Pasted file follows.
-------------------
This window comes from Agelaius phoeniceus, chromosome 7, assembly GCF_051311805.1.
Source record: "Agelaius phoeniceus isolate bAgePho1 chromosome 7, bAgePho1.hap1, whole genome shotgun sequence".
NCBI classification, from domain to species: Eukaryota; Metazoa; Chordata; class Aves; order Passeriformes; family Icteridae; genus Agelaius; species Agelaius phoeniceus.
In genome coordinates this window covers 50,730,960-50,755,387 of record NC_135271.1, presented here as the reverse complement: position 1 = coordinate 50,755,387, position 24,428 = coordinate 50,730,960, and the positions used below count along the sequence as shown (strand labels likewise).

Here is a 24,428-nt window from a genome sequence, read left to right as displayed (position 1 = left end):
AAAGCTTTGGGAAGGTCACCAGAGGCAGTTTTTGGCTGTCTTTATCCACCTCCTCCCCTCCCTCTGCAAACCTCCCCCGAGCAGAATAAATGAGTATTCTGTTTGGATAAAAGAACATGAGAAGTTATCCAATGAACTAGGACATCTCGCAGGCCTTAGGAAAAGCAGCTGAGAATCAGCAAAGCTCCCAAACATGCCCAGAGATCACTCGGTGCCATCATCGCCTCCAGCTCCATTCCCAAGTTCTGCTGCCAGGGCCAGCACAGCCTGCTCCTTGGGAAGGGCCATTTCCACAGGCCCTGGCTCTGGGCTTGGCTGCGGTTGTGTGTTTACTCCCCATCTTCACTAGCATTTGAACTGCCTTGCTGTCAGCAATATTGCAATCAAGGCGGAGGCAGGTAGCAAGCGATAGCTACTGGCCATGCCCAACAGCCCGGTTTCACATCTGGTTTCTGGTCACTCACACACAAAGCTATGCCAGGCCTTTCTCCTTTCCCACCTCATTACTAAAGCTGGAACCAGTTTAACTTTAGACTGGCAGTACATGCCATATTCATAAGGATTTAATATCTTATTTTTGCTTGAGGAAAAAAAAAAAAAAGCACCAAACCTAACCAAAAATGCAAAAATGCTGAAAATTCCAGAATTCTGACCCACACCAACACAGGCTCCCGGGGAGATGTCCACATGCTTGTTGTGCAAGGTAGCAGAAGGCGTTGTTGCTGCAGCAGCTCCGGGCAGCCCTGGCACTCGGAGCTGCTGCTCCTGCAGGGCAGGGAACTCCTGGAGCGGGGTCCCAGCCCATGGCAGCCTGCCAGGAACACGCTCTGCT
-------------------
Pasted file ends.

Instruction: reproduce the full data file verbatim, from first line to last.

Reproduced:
This window comes from Agelaius phoeniceus, chromosome 7, assembly GCF_051311805.1.
Source record: "Agelaius phoeniceus isolate bAgePho1 chromosome 7, bAgePho1.hap1, whole genome shotgun sequence".
NCBI classification, from domain to species: Eukaryota; Metazoa; Chordata; class Aves; order Passeriformes; family Icteridae; genus Agelaius; species Agelaius phoeniceus.
In genome coordinates this window covers 50,730,960-50,755,387 of record NC_135271.1, presented here as the reverse complement: position 1 = coordinate 50,755,387, position 24,428 = coordinate 50,730,960, and the positions used below count along the sequence as shown (strand labels likewise).

Here is a 24,428-nt window from a genome sequence, read left to right as displayed (position 1 = left end):
AAAGCTTTGGGAAGGTCACCAGAGGCAGTTTTTGGCTGTCTTTATCCACCTCCTCCCCTCCCTCTGCAAACCTCCCCCGAGCAGAATAAATGAGTATTCTGTTTGGATAAAAGAACATGAGAAGTTATCCAATGAACTAGGACATCTCGCAGGCCTTAGGAAAAGCAGCTGAGAATCAGCAAAGCTCCCAAACATGCCCAGAGATCACTCGGTGCCATCATCGCCTCCAGCTCCATTCCCAAGTTCTGCTGCCAGGGCCAGCACAGCCTGCTCCTTGGGAAGGGCCATTTCCACAGGCCCTGGCTCTGGGCTTGGCTGCGGTTGTGTGTTTACTCCCCATCTTCACTAGCATTTGAACTGCCTTGCTGTCAGCAATATTGCAATCAAGGCGGAGGCAGGTAGCAAGCGATAGCTACTGGCCATGCCCAACAGCCCGGTTTCACATCTGGTTTCTGGTCACTCACACACAAAGCTATGCCAGGCCTTTCTCCTTTCCCACCTCATTACTAAAGCTGGAACCAGTTTAACTTTAGACTGGCAGTACATGCCATATTCATAAGGATTTAATATCTTATTTTTGCTTGAGGAAAAAAAAAAAAAAGCACCAAACCTAACCAAAAATGCAAAAATGCTGAAAATTCCAGAATTCTGACCCACACCAACACAGGCTCCCGGGGAGATGTCCACATGCTTGTTGTGCAAGGTAGCAGAAGGCGTTGTTGCTGCAGCAGCTCCGGGCAGCCCTGGCACTCGGAGCTGCTGCTCCTGCAGGGCAGGGAACTCCTGGAGCGGGGTCCCAGCCCATGGCAGCCTGCCAGGAACACGCTCTGCT